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Philippines is 33rd best country to live in – report

PHL places 33rd in ranking of best countries


The ranking by US News & World Report, together with BAV Consulting and the Wharton School of the University of Pennsylvania, showed the countries in terms of “Quality of Life,” “Open for Business,” “Entrepreneurship,” and other categories.

Alongside its modest ranking, the Philippines scored low in several areas of public service, at a time when this has become a prevalent public concern in an election season.

In “Quality of Life” (overall score: 1.8), the country scored 0.6 in “Safe”; 0.4 in “Well-developed public education system”; 0.3 in “Well-developed public health system” and “Economically stable”; 1.3 in “A good job market”; 0.5 in “Income equality” and “Politically stable”; and a very high 9.5 in “Affordable.” The top five countries in “Quality of Life” are Canada, Sweden, Denmark, Australia, and the Netherlands.

In “Open for Business” (overall score: 6.1), the Philippines scored 6.6 in “Corrupt”; 3.4 in “Favorable tax environment”; 1.5 in “Bureaucratic”; 0.4 in “Transparent government practices”; and a high 9.4 in “Cheap manufacturing costs.” The best countries in this category are Luxembourg, Sweden, Canada, Denmark, and Panama.

In “Entrepreneurship,” the Philippines scored 0.3 in “Well-developed infrastructure” and “Transparent business practices”; 0.2 in “Well-developed legal framework”; 0.5 in “Educated population,” “Innovative,” and “Technological expertise”; 2.1 in “Connected to the rest of the world”’ and 1.8 in “Provides easy access to capital.” The best countries in this category are Germany, Japan, United States, United Kingdom, and Canada.

The category “Citizenship” has the Philippines scoring between 0.1 and 1.8 in the following attributes: “Respects property rights,” “Progressive,” “Trustworthy,” “Gender equality,” “Well-distributed political power,” “Cares about the environment,” “Cares about human rights,” and “Religious freedom.”

In “Adventure,” the country scored 2.2 in “Sexy”; 2.7 in “Fun”; 5.1 in “Friendly”; 5.3 in “Pleasant climate”; and 5.7 in “Scenic.” The top five countries in this category are Brazil, Italy, Spain, Thailand, and New Zealand.

The category “Power” has the Philippines scoring between 0.2 and 0.4 in the following attributes: “Strong military,” “Strong international alliances,” “Economically influential,” “Politically influential,” and “A leader.”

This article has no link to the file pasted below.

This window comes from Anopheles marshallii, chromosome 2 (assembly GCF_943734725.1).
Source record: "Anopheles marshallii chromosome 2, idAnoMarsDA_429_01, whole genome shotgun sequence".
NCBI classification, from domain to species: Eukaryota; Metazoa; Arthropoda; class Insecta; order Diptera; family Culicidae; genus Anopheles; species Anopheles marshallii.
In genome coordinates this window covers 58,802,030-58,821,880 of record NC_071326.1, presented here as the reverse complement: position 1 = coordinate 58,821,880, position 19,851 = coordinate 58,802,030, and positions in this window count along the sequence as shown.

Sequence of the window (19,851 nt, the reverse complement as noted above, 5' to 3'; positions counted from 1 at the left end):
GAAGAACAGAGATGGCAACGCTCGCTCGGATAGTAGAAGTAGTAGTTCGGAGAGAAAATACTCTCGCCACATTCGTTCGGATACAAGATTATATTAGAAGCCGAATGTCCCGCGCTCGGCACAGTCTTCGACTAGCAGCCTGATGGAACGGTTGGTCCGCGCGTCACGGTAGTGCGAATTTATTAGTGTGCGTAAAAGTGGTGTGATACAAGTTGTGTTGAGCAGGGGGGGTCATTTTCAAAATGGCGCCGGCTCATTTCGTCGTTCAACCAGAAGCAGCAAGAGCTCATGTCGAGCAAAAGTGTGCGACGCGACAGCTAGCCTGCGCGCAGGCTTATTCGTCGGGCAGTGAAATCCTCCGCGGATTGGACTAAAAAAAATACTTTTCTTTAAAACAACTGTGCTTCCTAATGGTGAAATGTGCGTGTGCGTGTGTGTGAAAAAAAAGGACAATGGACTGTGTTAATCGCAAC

Further, the Philippines ranked 33rd in Best Countries to Headquarter a Corporation, Best Countries to Study Abroad, and Best Countries for Raising Kids; 47th in Most Transparent Countries; 25th in Best Countries to Travel Alone; 41st in Best Countries for Women; 18th in Best Countries to Invest in; and 3rd in Best Countries to Start a Business.

Of the 10 best countries in the overall ranking, two are from the Asia-Pacific — Australia (6th), followed by Japan.

U.S. News said in part, explaining its methodology: “The 60 countries in the 2016 Best Countries rankings are the only countries whose achievements reached four reputable benchmarks: the United Nation’s top 100 countries in terms of 2013 gross domestic product, the World Bank’s top 100 countries in terms of 2012 international tourist arrivals, the top 100 countries in terms of foreign direct investment inflows from the United Nation’s 2013 World Investment Report and the top 150 countries of the United Nation’s 2014 Human Development Index.”

Each ranked country had an accompanying overview. Of the Philippines, it was said: “The land of beautiful beaches and abundant biodiversity has long been plagued by political instability, but its resilient economy continues to improve and push ahead of others in the region.”

“With more than 100 million citizens, the Philippines is the 13th-most populous nation in the world,” the Philippine overview also noted. “Each year, the Philippine economy is flooded with billions of dollars sent home by the large number of Filipinos living abroad. These remittances, along with a flourishing tourism industry, have helped maintain a budget surplus. But the implicit dependence on global trends has proved risky, and opportunities in electronics, petroleum and other goods are being explored.”

“Recent government actions have boosted social spending in an effort to battle high unemployment and manage a rapidly growing population, a quarter of which lives below the poverty line.”

“Foreign investment in the Philippines is low, but frequent devastating tsunamis and other national disasters often draw large amounts of humanitarian aid.”

A total of 16,248 individuals from 36 countries in four regions were surveyed. Of the respondents, 8,092 were informed elites and 4,513 were business decision-makers, while 6,381 respondents were from the general public, the report said. — Kathryn Mae P. Tubadeza

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